Dimensions234 x 156 mm
There are significant variations in how healthcare systems and health professionals are regulated globally. One feature that they increasingly have in common is an emphasis on the value of including members of the public in quality assurance processes. While many argue that this will help better serve the public interest, others question how far the changing regulatory reform agenda is still dominated by medical interests.
Bringing together leading academics worldwide, this collection compares and critically examines the ways in which different countries are regulating healthcare in general, and health professions in particular, in the interest of users and the wider public. It is the first book in the Sociology of Health Professions series.
“Leading sociologists have contributed essays that reveal what is unique in some countries’ attempts at regulation. Some attempts differ, some are the same, but the role of the public interest ties these dozen studies together. A quiet revolution has occurred in managing medicine; this book sheds light on this important topic.” CHOICE Connect
"With enormous variation in the delivery of healthcare, how it is regulated is more important than ever. The authors herein dissect the differences and enlighten us with forensic ability over a global range." John Flood, Professor of Law and Society, Griffith University Law School, Australia
John Martyn Chamberlain is Professor of Medical Criminology and Public Policy at Swansea University. His multidisciplinary background spans socio-legal studies, philosophy, ethics, statistics and machine learning. His research interests include the study of medical malpractice, negligence and criminality; the role of ‘big data’ and artificial intelligence in public health ethics and governance; and the emergence of gene editing technology and the role of neuroscience in the courtroom.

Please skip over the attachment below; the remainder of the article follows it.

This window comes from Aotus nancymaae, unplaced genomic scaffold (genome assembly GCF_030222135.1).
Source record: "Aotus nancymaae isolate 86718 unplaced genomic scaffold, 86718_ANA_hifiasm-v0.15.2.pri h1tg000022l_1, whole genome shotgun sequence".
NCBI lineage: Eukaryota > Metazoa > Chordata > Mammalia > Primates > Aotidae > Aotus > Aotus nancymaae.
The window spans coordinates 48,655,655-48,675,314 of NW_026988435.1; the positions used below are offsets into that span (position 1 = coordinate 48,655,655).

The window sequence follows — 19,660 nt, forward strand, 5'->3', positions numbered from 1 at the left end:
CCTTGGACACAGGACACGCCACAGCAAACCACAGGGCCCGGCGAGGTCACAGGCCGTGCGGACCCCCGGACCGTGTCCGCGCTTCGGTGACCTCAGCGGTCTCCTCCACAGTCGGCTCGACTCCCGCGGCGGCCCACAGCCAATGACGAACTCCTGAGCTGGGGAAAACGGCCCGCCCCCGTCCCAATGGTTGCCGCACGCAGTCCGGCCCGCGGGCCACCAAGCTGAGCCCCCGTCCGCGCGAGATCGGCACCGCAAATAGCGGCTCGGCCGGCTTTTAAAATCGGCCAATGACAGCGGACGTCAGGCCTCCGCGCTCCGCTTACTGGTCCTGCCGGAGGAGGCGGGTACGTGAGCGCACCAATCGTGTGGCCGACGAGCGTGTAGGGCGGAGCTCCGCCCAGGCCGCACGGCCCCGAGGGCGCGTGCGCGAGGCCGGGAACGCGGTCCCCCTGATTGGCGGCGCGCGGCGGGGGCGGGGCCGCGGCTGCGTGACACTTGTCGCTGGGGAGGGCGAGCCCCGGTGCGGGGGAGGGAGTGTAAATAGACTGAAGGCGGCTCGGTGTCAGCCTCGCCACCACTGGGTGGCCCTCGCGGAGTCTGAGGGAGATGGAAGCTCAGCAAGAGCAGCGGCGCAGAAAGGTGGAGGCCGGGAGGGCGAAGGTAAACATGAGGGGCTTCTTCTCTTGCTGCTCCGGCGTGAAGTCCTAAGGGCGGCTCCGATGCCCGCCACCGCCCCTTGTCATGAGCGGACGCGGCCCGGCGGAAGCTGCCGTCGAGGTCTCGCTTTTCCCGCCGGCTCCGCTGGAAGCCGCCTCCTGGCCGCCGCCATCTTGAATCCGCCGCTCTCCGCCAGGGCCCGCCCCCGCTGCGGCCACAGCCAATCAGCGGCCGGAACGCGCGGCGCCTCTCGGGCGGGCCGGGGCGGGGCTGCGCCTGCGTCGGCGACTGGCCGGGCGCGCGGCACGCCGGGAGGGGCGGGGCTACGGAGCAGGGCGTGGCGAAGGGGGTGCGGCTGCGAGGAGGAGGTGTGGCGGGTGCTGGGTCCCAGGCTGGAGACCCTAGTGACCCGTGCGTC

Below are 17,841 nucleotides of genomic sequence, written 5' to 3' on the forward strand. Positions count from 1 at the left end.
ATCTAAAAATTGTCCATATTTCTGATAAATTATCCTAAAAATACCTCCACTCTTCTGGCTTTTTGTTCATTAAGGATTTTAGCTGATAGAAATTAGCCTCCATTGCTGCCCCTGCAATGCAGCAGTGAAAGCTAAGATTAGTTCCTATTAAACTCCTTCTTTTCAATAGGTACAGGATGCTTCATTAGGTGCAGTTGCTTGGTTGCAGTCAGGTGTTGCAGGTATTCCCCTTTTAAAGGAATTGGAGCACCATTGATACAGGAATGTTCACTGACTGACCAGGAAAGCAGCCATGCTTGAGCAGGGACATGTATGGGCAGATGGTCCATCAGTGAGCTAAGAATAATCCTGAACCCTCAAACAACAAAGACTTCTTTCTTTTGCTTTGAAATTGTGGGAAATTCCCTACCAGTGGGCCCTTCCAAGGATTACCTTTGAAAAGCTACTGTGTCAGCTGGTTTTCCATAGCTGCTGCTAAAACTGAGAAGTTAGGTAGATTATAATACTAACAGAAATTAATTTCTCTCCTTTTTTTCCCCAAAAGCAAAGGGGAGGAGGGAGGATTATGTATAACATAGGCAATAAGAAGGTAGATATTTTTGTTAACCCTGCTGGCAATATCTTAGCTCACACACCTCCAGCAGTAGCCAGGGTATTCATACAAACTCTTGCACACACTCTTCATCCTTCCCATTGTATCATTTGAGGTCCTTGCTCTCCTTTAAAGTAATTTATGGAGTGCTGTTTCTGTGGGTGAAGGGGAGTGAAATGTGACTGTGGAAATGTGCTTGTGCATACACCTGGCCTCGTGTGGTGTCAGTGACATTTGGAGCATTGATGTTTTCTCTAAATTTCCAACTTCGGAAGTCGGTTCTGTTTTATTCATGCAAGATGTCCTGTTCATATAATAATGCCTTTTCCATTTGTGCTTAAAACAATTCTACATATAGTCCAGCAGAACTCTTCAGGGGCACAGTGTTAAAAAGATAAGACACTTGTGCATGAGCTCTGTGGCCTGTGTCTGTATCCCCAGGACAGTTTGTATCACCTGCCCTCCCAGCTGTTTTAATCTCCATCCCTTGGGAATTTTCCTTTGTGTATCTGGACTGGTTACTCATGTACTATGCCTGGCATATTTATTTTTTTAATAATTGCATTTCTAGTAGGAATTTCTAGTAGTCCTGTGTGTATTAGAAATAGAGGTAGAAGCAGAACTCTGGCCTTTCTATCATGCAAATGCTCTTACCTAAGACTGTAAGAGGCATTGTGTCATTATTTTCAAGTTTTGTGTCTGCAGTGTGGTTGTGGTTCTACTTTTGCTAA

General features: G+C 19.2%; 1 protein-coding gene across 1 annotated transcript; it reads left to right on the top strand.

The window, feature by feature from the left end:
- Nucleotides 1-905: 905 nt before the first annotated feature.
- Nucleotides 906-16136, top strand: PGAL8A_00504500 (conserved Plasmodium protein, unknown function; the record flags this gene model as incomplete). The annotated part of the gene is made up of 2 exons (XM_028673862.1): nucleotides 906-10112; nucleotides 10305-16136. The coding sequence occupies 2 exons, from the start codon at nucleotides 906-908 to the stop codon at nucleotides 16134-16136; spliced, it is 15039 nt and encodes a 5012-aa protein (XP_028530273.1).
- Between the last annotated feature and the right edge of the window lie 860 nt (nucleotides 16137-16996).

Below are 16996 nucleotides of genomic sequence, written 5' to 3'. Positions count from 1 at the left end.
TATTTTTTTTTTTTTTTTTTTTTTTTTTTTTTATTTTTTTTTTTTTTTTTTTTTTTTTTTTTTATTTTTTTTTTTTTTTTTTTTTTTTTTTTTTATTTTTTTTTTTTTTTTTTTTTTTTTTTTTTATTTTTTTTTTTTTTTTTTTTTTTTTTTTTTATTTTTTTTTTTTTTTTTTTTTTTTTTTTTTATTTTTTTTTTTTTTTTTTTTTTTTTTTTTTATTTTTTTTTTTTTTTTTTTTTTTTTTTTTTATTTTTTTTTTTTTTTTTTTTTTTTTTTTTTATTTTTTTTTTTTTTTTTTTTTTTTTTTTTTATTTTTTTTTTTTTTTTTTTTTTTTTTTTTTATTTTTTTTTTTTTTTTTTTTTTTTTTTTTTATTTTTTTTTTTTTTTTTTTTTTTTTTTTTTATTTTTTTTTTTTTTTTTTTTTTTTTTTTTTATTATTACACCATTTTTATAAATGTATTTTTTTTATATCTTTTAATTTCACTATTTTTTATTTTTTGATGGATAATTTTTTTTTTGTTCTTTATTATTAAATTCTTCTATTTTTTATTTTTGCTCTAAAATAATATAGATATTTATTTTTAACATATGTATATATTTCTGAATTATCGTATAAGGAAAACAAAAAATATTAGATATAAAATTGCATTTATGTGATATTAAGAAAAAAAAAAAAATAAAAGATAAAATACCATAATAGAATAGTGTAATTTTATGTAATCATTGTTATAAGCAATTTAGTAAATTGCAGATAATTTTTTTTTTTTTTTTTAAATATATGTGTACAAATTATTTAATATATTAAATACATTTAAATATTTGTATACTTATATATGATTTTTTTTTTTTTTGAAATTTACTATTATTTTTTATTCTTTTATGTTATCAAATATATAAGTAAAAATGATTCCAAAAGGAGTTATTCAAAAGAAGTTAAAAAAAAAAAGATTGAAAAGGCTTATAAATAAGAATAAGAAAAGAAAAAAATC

Mike Dent is Emeritus Professor at Staffordshire University and Visiting Professor at the University of Leicester. He is a sociologist with an interest in healthcare professions and comparative healthcare organisation. Currently, he is also researching and publishing on the topic of public and user involvement in healthcare. In addition, he is on the Board of the International Sociological Association Research Committee on the Sociology of Professions.
Mike Saks is Emeritus Professor at the University of Suffolk and Visiting Professor at the University of Lincoln, Plymouth Marjon University, the Royal Veterinary College, University of London, and the University of Toronto, Canada. Alongside his previous membership of the Executive/Board of six Universities (including as Chief Executive), he has produced numerous high-profile journal articles/chapters, as well as over fifteen books on health, professions, regulation and research methods. He is a previous President of the International Sociological Association Research Committee on the Sociology of Professions.
Foreword ~ Richard B. Saltman
Editors’ overview ~ Mike Saks and Mike Dent
Introduction: professional health regulation in the public interest ~ John Martyn Chamberlain
Health care governance, user involvement and medical regulation in Europe ~ Mike Dent
The informalisation of professional-patient interactions and the consequences for regulation in the United Kingdom ~ Patrick Brown and Ruben Flores
The regulation of health care in Scandinavia: professionals, the public interest and trust ~ Karsten Vrangbæk
Medical regulation for the public interest in the United Kingdom ~ William Roche
Regulating the regulators: the rise of the United Kingdom Professional Standards Authority ~ Judith Allsop and Kathryn Jones
Regulation and Russian medicine: whither medical professionalisation? ~ Mike Saks
Patterns of medical oversight and regulation in Canada ~ Humayun Ahmed, Adalsteinn Brown and Mike Saks
Let the consumer beware: maintenance of licensure and certification in the United States ~ Ruth Horowitz
Governing complementary and alternative medicine in Brazil and Portugal: implications for CAM professionals and the public ~ Joana Almeida, Pamela Siegel and Nelson Barros
Birth of the hydra-headed monster: a unique antipodean model of health workforce governance ~ Fiona Pacey and Stephanie Short
Health complaints entities in Australia and New Zealand: serving the public interest? ~ Jennifer Morris, Jennifer Moore and Marie Bismark
Trust and the regulation of health systems: insights from India ~ Michael Calnan and Sumit Kane